Three things have made military control of the press less successful in recent conflicts: the long durations of both wars, the ubiquity of inexpensive, high quality cameras, and the internet. People get tired and make mistakes and the longer a conflict lasts, the more photos there are to leak to the public. Not counting military cameras, there is probably one camera for every US soldier in Iraq and Afghanistan. Phones and point-and-shoot digital cameras are everywhere — the sheer number of images guarantees that some will make it past military censorship. Not every access point, satellite uplink, or cellular connection can be controlled by the military; pop a memory card into a PC in a cybercafe in Kabul and a photo is on social media, viewable globally, in seconds.

A photojournalist cannot go too far. The military will try to censor him, someone with a camera phone will scoop him, right-wing media will demonize him, and liberal media will be too afraid of losing access to run the photo. Self-censorship by photojournalists is redundant.

Are there some things that should not be photographed? First, specific tactics or strategies should not be photographed or at least not published immediately. If an enemy has a specific vulnerability, that information should not be published until after the end of hostilities. Conversely, if a photographer has an image that shows a vulnerability in our methods or equipment, it should remain unpublished to afford an opportunity to fix it. This has worked well in the cyber-security realm; release information to the software maker first. A deadline for public release of a hack puts pressure on them to do something.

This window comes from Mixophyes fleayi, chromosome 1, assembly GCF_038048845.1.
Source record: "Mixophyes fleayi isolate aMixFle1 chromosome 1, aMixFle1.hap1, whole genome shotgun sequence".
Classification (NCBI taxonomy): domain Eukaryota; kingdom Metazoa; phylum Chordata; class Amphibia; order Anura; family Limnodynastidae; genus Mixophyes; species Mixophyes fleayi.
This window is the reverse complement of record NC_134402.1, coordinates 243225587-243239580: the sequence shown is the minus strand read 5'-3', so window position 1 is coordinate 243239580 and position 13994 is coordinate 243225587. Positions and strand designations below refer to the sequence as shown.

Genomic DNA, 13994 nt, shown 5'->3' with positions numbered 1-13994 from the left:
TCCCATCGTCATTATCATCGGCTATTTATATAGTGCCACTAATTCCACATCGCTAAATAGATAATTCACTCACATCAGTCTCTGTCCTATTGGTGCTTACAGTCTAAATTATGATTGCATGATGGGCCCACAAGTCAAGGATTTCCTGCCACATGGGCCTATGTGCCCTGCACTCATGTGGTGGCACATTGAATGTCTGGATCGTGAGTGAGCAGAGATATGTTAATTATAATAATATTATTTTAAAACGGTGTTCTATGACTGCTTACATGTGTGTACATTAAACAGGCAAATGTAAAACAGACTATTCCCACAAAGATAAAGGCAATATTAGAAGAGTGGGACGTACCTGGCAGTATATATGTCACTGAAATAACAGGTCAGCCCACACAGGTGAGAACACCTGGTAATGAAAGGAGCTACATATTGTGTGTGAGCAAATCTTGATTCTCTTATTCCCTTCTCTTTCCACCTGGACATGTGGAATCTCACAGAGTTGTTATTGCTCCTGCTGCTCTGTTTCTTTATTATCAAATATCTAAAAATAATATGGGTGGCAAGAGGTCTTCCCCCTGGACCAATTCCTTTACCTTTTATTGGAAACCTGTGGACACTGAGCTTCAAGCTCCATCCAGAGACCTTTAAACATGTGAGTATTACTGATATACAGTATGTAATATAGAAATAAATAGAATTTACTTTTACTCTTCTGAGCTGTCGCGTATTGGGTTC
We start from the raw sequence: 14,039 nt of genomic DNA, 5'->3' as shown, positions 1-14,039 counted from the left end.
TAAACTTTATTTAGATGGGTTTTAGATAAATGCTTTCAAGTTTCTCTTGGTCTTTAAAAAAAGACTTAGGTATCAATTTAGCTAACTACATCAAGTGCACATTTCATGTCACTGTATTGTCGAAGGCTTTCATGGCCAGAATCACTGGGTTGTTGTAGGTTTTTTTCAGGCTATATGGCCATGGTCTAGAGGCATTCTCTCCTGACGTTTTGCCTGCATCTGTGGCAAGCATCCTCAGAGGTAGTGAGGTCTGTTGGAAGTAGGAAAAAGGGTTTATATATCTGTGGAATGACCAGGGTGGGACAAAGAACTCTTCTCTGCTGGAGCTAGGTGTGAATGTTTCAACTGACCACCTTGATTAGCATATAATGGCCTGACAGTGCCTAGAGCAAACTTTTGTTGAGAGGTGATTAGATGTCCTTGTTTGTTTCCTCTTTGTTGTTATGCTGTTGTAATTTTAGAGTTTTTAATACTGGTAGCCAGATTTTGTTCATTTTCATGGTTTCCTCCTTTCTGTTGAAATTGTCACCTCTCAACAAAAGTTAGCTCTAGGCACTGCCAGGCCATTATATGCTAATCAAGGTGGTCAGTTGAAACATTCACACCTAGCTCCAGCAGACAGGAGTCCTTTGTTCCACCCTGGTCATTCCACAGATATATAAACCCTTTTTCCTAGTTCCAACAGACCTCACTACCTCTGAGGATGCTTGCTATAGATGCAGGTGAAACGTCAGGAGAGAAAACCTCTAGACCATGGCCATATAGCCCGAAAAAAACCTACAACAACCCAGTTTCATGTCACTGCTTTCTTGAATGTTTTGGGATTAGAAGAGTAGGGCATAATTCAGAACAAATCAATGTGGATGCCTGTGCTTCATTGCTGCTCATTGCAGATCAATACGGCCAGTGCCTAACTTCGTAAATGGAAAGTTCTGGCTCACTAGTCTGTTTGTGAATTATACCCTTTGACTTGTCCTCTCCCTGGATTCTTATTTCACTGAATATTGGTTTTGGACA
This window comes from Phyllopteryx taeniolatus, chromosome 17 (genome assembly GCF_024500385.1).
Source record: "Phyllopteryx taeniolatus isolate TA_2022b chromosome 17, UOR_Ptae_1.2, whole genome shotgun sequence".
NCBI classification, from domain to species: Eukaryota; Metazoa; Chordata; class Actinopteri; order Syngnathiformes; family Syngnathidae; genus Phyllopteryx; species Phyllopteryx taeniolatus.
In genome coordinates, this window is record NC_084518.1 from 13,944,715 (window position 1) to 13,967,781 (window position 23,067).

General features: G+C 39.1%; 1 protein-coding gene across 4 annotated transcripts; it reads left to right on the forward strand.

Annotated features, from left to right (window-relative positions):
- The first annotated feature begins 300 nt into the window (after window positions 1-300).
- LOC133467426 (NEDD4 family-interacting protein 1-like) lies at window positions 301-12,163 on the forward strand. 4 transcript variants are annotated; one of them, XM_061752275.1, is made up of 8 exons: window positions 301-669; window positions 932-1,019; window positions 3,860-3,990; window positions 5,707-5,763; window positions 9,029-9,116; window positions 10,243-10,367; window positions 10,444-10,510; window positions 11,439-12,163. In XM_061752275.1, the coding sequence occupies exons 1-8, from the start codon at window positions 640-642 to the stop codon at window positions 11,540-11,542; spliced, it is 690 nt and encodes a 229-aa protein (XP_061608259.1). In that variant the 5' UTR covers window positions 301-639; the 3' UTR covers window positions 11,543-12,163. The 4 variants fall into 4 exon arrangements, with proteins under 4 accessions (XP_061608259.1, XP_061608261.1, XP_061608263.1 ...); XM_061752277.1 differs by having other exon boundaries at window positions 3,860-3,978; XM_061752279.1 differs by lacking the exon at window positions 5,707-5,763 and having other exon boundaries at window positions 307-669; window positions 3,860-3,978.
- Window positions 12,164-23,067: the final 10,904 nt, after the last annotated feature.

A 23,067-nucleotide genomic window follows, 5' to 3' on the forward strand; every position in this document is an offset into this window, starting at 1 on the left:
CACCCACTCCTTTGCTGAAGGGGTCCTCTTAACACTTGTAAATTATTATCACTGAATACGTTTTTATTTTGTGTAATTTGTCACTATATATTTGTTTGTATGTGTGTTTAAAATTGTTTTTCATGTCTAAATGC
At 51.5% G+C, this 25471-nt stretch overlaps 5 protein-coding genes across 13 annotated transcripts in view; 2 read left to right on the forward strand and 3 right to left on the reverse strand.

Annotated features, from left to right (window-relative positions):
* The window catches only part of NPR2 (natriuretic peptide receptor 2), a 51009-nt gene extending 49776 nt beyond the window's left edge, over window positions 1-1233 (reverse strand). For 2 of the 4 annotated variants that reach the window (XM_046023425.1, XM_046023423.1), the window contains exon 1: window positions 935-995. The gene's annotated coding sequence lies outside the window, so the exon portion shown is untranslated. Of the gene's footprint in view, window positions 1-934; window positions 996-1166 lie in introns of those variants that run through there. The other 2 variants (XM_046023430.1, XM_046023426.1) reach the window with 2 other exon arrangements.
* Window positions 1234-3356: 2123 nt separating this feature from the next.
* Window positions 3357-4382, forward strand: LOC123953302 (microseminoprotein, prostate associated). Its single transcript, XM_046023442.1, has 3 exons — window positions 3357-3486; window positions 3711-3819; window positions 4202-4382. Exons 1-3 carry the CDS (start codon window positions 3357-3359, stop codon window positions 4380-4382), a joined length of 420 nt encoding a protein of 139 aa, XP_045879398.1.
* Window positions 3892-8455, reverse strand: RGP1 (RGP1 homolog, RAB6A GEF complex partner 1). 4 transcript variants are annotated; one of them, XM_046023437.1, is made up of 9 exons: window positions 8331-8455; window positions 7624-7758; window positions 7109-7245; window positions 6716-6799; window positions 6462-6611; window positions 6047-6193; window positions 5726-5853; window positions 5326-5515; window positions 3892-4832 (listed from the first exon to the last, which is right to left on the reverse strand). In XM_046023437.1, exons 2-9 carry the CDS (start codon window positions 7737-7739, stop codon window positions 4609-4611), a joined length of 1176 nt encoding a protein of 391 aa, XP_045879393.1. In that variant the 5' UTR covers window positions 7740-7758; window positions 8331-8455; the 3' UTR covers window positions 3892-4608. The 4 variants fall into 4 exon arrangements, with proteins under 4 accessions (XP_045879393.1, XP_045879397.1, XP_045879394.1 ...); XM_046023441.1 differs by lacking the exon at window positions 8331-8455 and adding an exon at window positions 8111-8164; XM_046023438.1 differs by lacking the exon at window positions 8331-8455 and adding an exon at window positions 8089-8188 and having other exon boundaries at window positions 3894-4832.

Second is classified information. Many things, as we’ve learned via Chelsea Manning and Edward Snowden, were classified because they are illegal or embarrassing and not because they contain national security information. Photographers Dana Stone and Sean Flynn disappeared in Cambodia on 6 April 1970, three weeks before President Nixon announced expansion of the war into Cambodia. A week before the announcement, Secretary of State Rogers told congress, “We recognize that if we escalate and get involved in Cambodia with our ground troops that our whole program is defeated.” Documents declassified in 2000 show that there were bombings in Laos and Cambodia as early as 1965. Who knows what Stone and Flynn might have been able to reveal had they made it back.

Are there areas of privacy in the most public of arenas? There are, or at least, there should be. A celebrity showing that the carpet matches the drapes while getting out of a limousine at a public event is different from a bombing victim lying in the street with her dress up around her waist. A photojournalist needs to get the shot but that doesn’t mean it can’t be cropped or strategically blurred. Going back to Huet’s shot of Chapelle, it shows that one can get the shot while being sensitive to the emotional impact of the moment.